You only need to do these three things to kick a$$ at your job

Jackie DiMonte
6 min readApr 16, 2022

The thing I love about job interviews is that they are bi-directional.

As much as the employer chooses the employee, the employee chooses the employer. This is particularly true when teams are small as in VC or when job markets are as tight as this one is.

Acknowledging this bi-directional-ness comes in the form of allowing candidates to analyze you. Sometimes it includes wooing, like dinners or interview days. Always it allows for asking questions. As an interviewer, you learn about a candidate by what questions they ask. What topics do they gravitate to? How do their prior experiences color the lens through which they look at you? What are their values and interests?

One of the candidates that we hired for our analyst role at CV asked me a good one.

“What are the common things that every successful analyst does?”

I like this question. It’s not about background or skill sets or prerequisites. It’s about putting in the work. Doing the actions.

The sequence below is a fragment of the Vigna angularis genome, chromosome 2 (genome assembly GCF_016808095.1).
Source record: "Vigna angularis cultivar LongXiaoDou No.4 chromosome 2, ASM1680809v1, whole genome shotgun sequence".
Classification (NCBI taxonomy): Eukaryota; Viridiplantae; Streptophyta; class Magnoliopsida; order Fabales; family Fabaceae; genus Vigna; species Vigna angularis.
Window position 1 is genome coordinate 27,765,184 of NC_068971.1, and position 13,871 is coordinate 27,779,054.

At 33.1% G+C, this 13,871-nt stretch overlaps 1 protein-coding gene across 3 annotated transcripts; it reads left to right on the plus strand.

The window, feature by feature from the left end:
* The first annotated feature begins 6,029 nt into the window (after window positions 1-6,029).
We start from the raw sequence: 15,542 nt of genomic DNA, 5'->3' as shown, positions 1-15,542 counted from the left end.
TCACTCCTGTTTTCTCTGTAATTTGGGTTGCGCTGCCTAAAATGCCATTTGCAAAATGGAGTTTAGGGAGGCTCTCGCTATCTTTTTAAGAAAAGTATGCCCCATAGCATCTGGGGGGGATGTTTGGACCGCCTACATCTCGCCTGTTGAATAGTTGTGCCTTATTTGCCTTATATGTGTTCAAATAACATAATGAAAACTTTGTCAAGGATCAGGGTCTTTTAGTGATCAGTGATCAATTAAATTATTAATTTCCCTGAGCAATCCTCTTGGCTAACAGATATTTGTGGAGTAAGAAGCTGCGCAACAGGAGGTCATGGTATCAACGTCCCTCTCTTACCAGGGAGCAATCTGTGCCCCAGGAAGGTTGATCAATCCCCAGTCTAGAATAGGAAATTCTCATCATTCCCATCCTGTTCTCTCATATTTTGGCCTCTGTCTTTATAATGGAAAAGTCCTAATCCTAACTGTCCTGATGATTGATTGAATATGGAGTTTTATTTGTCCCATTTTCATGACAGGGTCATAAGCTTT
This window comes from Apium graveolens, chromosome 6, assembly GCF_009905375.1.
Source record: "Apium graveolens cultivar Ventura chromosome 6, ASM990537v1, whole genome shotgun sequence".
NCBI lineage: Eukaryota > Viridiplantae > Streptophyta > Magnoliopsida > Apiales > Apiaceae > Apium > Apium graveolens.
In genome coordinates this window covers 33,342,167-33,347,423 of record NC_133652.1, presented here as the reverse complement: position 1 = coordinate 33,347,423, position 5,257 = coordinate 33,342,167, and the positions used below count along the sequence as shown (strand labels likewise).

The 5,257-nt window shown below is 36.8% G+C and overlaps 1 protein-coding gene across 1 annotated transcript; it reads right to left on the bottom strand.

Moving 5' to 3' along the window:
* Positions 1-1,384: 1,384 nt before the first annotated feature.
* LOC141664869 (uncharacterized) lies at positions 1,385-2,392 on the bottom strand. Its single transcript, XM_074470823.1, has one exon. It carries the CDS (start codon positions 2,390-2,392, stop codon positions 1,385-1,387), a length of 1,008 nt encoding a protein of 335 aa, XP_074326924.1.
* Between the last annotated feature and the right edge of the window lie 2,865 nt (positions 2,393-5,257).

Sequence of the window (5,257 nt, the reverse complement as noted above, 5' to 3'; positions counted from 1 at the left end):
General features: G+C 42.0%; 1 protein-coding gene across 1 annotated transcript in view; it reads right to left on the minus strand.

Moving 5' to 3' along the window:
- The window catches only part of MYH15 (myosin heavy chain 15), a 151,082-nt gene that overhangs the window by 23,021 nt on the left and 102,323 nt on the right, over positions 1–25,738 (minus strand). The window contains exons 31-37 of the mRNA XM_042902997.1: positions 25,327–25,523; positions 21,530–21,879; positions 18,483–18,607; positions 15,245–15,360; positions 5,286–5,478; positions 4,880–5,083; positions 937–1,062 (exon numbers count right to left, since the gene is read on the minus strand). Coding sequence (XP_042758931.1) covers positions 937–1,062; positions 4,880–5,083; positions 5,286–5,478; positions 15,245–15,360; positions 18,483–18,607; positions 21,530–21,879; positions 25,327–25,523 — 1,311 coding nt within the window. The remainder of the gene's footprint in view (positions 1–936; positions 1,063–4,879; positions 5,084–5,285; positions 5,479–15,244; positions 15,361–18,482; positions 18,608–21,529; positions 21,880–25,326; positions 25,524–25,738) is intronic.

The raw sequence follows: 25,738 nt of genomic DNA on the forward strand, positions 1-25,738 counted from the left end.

People that are good at work are good at these things

There are three things you can do to excel at their first job. Three things, executed well, will make you successful. At least, if you master these three things, you’re ready for your second job (or promotion). The caveat is that these three things must come alongside a good attitude and humility.

What you need to excel: 1) Completed work 2) So what… 3) Agency

Of note, these are also mastered in order. You cannot be great at step two without first being great at step one, and so on. But, the framework is simple enough that you can practice them all, anytime.

These three things are completed work, so what, and agency.

Completed Work

Completed work is finished product. It is free of revisions, unanswered questions, and half-baked ideas.

It is not following the “letter of the law” but rather the “spirit of the law.”

For example, a task often implies another. Completed work includes finishing the explicit and implicit tasks. To illustrate, I remember when we were children and my parents asked us to clean or help with chores. Vacuuming was a common…



Jackie DiMonte

Early stage venture investor at @chicagoventures. Formerly @hydeparkvp, #IoT at @silverspringnet, and #tech at @Accenture